Oh, boy. I was doing so well. Made all 14 other Ma-Yi Labfest Readings and still managed to finish my play, rehearse it and get it up with the wonderful actors.
And then the next day I crashed.
Teaching has been especially hard this week because my energy has waned, I am fighting the dumb flu that everyone is sneezing and coughing around, and Teaching Artistry is a highly energetic, highly creative job. Today was a good day, though. I got to help some students at Flushing International HS scribe and rehearse plays–their “What happens next?” or “What other adventure could Jason go on?” in response to Jason and the Argonauts, the wonderful two-man version by Visible Fictions.
And then, I realized why I love theater–the rehearsal is really the fun part. And, as Visible Fictions does, they were charged with using props, minimal costumes, action figures, to fill out the world. Two fellows in two different classes built full dragon tail regalia. There were sword fights with homemade swords. Heroes who stood up to tyrants and brave princesses who defeated monsters. I just tried to remind them to use what we learned, transforming our bodies and voices to become the characters and inventively using props and space. Being students recently arrived, many are shy about using their English, but today, one girl I’ve never heard speak until today, powerfully spit out her lines. Perhaps because it was “play,” the stakes were lower and she was able to engage in front of a crowd. Joy.
All in all, a good day of play.
Good thing I have good walking shoes. And an Unlimited metro card. Run around time has begun.
Started the new Pace class yesterday. They are an awesome group. I introduced Liz Lerman’s Critical Response Process (thanks to Unlocking the Classroom for putting my eyes on it) as I’ve been not 100% pleased with how feedback sessions go in creative situations. I wanted to practice on work that wasn’t theirs. I asked them to choose a play we were all familiar with. Perhaps it’s a sad state of theater that we couldn’t find a common play. I went to film. Someone suggested Star Wars, but not everyone had seen that either. Somehow we ended up with a certain film about a man who overcomes his disabilities, class and a single-parent up-bringing to become an influential–albeit, haphazardly so–figure in history. Yes. That movie. But that’s not important. What’s important is that we practiced the process, with them taking turns as the writer and responder while I facilitated and they got quite good with it in a short period of time–giving and receiving feedback in a meaningful way. And it really made a difference that the artist drives the conversation with their own questions about their work. We will see how the semester goes, but I am quite hopeful and so glad to have found this new way of workshopping plays right off the press.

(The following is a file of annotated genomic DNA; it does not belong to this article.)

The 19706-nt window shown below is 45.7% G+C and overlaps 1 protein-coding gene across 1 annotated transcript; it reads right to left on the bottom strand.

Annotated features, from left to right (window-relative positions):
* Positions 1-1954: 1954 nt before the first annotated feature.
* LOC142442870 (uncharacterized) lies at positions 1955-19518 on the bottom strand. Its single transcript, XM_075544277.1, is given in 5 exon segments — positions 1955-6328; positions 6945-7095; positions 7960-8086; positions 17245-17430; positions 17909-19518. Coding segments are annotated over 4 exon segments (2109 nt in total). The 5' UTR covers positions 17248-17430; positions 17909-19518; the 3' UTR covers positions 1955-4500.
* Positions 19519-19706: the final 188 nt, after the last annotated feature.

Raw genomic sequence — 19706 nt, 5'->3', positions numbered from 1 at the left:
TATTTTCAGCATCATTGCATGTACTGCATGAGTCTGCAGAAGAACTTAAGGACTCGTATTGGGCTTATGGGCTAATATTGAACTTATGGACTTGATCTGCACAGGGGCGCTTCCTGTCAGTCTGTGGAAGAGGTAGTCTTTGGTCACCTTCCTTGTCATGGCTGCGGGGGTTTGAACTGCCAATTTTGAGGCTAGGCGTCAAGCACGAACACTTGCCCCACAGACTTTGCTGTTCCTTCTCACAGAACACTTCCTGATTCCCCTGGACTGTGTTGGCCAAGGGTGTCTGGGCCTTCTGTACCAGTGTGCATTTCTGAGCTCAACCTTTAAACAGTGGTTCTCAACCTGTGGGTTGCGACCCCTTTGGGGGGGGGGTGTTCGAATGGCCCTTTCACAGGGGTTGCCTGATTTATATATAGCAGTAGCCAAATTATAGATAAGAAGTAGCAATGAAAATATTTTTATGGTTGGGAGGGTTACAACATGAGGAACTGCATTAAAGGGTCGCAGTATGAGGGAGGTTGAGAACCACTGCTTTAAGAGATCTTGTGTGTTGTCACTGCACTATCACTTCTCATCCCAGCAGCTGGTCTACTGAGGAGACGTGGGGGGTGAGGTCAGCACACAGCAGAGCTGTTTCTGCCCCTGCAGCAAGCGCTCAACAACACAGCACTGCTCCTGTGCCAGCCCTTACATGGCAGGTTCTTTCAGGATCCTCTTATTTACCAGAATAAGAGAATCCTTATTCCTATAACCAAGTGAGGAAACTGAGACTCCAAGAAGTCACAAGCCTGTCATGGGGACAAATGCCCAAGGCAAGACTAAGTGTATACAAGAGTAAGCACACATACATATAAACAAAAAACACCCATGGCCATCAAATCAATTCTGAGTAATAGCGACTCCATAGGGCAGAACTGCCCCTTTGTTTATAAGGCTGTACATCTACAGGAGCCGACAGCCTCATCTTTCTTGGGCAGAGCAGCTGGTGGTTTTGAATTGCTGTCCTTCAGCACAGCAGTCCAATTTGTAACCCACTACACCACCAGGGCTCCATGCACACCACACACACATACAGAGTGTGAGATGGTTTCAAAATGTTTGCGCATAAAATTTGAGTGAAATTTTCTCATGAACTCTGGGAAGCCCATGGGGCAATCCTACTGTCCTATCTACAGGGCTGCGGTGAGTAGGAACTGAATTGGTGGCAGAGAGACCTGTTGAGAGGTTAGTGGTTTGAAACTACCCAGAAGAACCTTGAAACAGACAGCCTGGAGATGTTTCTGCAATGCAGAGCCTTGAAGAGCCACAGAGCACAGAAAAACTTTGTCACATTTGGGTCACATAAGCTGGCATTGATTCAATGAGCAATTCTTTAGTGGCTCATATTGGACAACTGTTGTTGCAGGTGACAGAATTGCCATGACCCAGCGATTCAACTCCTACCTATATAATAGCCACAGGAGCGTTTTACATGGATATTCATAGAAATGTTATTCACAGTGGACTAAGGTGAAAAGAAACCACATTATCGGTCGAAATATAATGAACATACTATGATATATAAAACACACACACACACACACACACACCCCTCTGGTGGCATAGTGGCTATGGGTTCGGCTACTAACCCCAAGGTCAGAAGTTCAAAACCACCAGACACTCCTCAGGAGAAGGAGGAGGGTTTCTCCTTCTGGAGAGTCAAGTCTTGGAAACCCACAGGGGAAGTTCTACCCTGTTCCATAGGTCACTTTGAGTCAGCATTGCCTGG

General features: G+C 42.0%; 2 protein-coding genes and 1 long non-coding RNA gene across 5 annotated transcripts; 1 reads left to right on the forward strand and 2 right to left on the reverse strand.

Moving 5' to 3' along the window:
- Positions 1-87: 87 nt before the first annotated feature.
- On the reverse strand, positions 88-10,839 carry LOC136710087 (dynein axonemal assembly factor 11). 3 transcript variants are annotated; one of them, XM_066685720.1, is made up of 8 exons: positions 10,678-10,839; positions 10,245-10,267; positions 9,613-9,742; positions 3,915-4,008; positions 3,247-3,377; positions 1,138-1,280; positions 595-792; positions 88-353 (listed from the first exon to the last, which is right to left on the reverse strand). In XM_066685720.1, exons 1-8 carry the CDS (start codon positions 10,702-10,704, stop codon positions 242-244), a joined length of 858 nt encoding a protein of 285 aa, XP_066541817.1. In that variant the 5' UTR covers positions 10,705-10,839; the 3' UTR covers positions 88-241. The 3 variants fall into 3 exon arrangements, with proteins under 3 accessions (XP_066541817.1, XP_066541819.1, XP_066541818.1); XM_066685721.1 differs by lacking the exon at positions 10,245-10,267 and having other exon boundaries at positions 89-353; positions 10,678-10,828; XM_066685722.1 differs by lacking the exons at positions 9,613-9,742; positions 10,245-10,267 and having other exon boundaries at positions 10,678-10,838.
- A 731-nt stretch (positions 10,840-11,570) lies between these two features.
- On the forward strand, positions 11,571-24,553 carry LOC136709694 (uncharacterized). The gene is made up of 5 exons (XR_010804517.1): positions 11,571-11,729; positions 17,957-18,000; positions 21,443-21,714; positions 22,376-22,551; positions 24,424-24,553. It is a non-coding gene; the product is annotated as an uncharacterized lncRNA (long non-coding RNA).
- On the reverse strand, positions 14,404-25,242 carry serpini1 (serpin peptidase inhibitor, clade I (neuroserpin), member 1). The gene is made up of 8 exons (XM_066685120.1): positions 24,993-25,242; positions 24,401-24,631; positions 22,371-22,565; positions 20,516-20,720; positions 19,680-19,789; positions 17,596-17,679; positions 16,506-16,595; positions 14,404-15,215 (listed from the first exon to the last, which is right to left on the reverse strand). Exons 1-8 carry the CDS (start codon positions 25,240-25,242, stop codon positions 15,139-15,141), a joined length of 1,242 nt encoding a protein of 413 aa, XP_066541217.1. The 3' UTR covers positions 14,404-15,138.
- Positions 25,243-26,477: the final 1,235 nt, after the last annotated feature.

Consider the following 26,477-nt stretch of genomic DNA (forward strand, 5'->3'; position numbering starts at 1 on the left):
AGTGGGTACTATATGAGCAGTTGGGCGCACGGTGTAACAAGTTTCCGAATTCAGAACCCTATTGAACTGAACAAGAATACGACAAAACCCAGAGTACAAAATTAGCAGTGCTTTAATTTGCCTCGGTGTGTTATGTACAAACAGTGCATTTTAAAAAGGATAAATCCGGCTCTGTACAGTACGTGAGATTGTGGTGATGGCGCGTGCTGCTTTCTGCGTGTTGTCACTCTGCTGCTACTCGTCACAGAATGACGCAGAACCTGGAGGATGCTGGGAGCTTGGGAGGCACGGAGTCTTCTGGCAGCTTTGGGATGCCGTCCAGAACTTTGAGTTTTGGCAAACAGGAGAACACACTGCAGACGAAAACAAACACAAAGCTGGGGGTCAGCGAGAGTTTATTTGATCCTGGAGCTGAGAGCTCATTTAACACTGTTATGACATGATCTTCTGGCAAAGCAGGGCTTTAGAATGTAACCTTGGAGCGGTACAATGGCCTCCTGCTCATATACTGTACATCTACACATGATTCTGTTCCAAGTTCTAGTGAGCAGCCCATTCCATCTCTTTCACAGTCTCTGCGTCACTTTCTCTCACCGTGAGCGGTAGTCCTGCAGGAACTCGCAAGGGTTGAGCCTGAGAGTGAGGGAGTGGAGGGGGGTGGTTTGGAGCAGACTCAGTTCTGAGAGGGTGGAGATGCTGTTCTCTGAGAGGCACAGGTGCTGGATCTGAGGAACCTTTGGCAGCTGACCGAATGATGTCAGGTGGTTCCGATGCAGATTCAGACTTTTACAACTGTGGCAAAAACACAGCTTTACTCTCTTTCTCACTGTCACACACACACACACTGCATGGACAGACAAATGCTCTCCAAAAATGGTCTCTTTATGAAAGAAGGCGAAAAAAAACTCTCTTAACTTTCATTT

Started at Teachers and Writers yesterday. I am meant to assist with their programs this year and to work on my own writing. I am so excited. When I was taken to my new office, I almost started to cry. A lovely little room, filled with light. A red wall, two other walls of glass and the third wall with a window, from which you can see the Hudson. A little red hand-painted public school chair that was apparently found on the street. I have never had a room of my own in which to write. It does make all the difference.
I am familiarizing myself with their programs and am astounded at how far reaching they are and what a lovely history they have, being founded by many, but Herbert Kohl and Muriel Rukheyser, who are two personal heroes. Much to do. Much to learn. Much to look forward to.